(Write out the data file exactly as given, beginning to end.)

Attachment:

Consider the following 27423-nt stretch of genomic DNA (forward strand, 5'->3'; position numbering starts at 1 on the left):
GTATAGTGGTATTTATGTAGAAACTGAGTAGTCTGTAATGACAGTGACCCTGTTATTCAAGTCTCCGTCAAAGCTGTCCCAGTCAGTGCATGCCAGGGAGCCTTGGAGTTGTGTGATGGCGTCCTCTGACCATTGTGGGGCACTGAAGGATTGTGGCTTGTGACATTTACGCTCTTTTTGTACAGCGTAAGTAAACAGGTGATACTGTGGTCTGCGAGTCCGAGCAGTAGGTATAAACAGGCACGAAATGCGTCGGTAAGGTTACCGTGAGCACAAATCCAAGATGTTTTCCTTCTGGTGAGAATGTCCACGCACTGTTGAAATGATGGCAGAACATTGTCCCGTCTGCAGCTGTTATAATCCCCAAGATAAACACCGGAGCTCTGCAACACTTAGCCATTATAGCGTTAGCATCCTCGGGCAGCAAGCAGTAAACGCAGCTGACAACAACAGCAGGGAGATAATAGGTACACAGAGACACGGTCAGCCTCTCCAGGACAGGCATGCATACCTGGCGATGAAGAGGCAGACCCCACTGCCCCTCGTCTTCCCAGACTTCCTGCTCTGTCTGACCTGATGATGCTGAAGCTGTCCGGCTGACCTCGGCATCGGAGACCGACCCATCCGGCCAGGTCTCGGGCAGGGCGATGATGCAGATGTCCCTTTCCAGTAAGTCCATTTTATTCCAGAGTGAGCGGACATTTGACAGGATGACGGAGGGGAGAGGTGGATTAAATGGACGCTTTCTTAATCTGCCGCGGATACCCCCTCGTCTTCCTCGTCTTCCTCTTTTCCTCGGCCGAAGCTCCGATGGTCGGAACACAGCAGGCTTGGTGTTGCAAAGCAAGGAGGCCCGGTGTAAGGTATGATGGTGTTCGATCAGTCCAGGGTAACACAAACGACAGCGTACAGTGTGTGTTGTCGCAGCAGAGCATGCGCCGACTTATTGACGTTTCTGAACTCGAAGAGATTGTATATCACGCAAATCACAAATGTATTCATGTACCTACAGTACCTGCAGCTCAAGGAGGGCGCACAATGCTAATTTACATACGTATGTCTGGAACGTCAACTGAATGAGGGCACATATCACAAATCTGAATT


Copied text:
Consider the following 27423-nt stretch of genomic DNA (forward strand, 5'->3'; position numbering starts at 1 on the left):
GTATAGTGGTATTTATGTAGAAACTGAGTAGTCTGTAATGACAGTGACCCTGTTATTCAAGTCTCCGTCAAAGCTGTCCCAGTCAGTGCATGCCAGGGAGCCTTGGAGTTGTGTGATGGCGTCCTCTGACCATTGTGGGGCACTGAAGGATTGTGGCTTGTGACATTTACGCTCTTTTTGTACAGCGTAAGTAAACAGGTGATACTGTGGTCTGCGAGTCCGAGCAGTAGGTATAAACAGGCACGAAATGCGTCGGTAAGGTTACCGTGAGCACAAATCCAAGATGTTTTCCTTCTGGTGAGAATGTCCACGCACTGTTGAAATGATGGCAGAACATTGTCCCGTCTGCAGCTGTTATAATCCCCAAGATAAACACCGGAGCTCTGCAACACTTAGCCATTATAGCGTTAGCATCCTCGGGCAGCAAGCAGTAAACGCAGCTGACAACAACAGCAGGGAGATAATAGGTACACAGAGACACGGTCAGCCTCTCCAGGACAGGCATGCATACCTGGCGATGAAGAGGCAGACCCCACTGCCCCTCGTCTTCCCAGACTTCCTGCTCTGTCTGACCTGATGATGCTGAAGCTGTCCGGCTGACCTCGGCATCGGAGACCGACCCATCCGGCCAGGTCTCGGGCAGGGCGATGATGCAGATGTCCCTTTCCAGTAAGTCCATTTTATTCCAGAGTGAGCGGACATTTGACAGGATGACGGAGGGGAGAGGTGGATTAAATGGACGCTTTCTTAATCTGCCGCGGATACCCCCTCGTCTTCCTCGTCTTCCTCTTTTCCTCGGCCGAAGCTCCGATGGTCGGAACACAGCAGGCTTGGTGTTGCAAAGCAAGGAGGCCCGGTGTAAGGTATGATGGTGTTCGATCAGTCCAGGGTAACACAAACGACAGCGTACAGTGTGTGTTGTCGCAGCAGAGCATGCGCCGACTTATTGACGTTTCTGAACTCGAAGAGATTGTATATCACGCAAATCACAAATGTATTCATGTACCTACAGTACCTGCAGCTCAAGGAGGGCGCACAATGCTAATTTACATACGTATGTCTGGAACGTCAACTGAATGAGGGCACATATCACAAATCTGAATT